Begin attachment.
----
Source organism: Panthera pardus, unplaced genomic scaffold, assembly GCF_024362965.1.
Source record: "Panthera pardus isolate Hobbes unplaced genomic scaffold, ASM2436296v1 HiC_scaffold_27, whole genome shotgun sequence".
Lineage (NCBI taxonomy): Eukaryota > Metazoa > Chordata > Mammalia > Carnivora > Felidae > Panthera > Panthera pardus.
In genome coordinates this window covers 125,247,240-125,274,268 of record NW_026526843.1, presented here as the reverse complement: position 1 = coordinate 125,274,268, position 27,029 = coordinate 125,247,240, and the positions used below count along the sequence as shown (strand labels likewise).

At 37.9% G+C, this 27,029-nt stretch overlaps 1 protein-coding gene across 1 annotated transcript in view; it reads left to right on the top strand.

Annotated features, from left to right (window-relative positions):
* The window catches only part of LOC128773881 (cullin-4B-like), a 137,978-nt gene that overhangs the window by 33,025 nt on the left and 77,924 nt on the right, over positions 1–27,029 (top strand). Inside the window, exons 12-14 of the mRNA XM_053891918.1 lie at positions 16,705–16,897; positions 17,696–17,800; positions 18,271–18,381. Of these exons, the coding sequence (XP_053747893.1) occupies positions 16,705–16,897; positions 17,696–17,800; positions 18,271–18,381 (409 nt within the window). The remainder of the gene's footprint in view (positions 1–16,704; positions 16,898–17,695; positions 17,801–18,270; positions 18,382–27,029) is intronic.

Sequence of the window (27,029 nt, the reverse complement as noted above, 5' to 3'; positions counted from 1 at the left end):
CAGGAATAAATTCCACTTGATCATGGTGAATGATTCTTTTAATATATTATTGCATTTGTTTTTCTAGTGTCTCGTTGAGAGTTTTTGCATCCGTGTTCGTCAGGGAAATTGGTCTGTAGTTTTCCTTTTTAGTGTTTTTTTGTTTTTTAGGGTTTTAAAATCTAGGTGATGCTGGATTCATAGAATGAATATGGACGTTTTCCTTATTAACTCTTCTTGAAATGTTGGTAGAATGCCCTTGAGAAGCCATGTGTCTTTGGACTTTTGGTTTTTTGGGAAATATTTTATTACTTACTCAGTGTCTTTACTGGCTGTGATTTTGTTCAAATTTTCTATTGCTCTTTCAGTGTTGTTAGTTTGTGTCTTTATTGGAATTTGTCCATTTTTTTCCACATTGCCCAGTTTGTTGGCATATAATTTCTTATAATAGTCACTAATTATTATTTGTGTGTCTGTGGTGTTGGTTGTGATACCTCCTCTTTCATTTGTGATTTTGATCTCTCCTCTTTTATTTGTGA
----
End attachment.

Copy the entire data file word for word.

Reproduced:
Source organism: Panthera pardus, unplaced genomic scaffold, assembly GCF_024362965.1.
Source record: "Panthera pardus isolate Hobbes unplaced genomic scaffold, ASM2436296v1 HiC_scaffold_27, whole genome shotgun sequence".
Lineage (NCBI taxonomy): Eukaryota > Metazoa > Chordata > Mammalia > Carnivora > Felidae > Panthera > Panthera pardus.
In genome coordinates this window covers 125,247,240-125,274,268 of record NW_026526843.1, presented here as the reverse complement: position 1 = coordinate 125,274,268, position 27,029 = coordinate 125,247,240, and the positions used below count along the sequence as shown (strand labels likewise).

At 37.9% G+C, this 27,029-nt stretch overlaps 1 protein-coding gene across 1 annotated transcript in view; it reads left to right on the top strand.

Annotated features, from left to right (window-relative positions):
* The window catches only part of LOC128773881 (cullin-4B-like), a 137,978-nt gene that overhangs the window by 33,025 nt on the left and 77,924 nt on the right, over positions 1–27,029 (top strand). Inside the window, exons 12-14 of the mRNA XM_053891918.1 lie at positions 16,705–16,897; positions 17,696–17,800; positions 18,271–18,381. Of these exons, the coding sequence (XP_053747893.1) occupies positions 16,705–16,897; positions 17,696–17,800; positions 18,271–18,381 (409 nt within the window). The remainder of the gene's footprint in view (positions 1–16,704; positions 16,898–17,695; positions 17,801–18,270; positions 18,382–27,029) is intronic.

Sequence of the window (27,029 nt, the reverse complement as noted above, 5' to 3'; positions counted from 1 at the left end):
CAGGAATAAATTCCACTTGATCATGGTGAATGATTCTTTTAATATATTATTGCATTTGTTTTTCTAGTGTCTCGTTGAGAGTTTTTGCATCCGTGTTCGTCAGGGAAATTGGTCTGTAGTTTTCCTTTTTAGTGTTTTTTTGTTTTTTAGGGTTTTAAAATCTAGGTGATGCTGGATTCATAGAATGAATATGGACGTTTTCCTTATTAACTCTTCTTGAAATGTTGGTAGAATGCCCTTGAGAAGCCATGTGTCTTTGGACTTTTGGTTTTTTGGGAAATATTTTATTACTTACTCAGTGTCTTTACTGGCTGTGATTTTGTTCAAATTTTCTATTGCTCTTTCAGTGTTGTTAGTTTGTGTCTTTATTGGAATTTGTCCATTTTTTTCCACATTGCCCAGTTTGTTGGCATATAATTTCTTATAATAGTCACTAATTATTATTTGTGTGTCTGTGGTGTTGGTTGTGATACCTCCTCTTTCATTTGTGATTTTGATCTCTCCTCTTTTATTTGTGA